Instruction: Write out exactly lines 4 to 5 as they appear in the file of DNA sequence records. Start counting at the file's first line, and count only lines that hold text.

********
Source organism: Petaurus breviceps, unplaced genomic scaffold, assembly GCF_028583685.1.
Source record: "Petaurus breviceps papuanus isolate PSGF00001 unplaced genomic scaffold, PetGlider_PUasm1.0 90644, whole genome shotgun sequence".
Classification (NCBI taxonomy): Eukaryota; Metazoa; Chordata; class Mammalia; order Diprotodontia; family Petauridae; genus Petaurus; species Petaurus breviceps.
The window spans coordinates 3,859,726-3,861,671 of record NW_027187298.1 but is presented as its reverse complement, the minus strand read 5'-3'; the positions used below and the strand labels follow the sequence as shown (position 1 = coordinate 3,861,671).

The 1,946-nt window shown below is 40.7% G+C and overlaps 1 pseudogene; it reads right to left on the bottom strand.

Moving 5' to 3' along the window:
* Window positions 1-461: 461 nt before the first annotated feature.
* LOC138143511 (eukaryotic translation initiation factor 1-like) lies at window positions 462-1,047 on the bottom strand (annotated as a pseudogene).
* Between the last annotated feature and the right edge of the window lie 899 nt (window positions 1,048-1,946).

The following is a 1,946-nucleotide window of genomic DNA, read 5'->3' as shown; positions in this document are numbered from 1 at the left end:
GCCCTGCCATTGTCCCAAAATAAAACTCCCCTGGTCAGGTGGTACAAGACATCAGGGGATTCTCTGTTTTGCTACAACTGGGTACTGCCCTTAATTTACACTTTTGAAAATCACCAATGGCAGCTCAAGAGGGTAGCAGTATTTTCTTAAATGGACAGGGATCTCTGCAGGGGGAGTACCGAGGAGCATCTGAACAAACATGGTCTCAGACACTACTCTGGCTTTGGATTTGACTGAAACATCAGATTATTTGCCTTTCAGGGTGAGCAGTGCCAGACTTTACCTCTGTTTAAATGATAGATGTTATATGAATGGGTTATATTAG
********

The window spans coordinates 3,859,726-3,861,671 of record NW_027187298.1 but is presented as its reverse complement, the minus strand read 5'-3'; the positions used below and the strand labels follow the sequence as shown (position 1 = coordinate 3,861,671).

The 1,946-nt window shown below is 40.7% G+C and overlaps 1 pseudogene; it reads right to left on the bottom strand.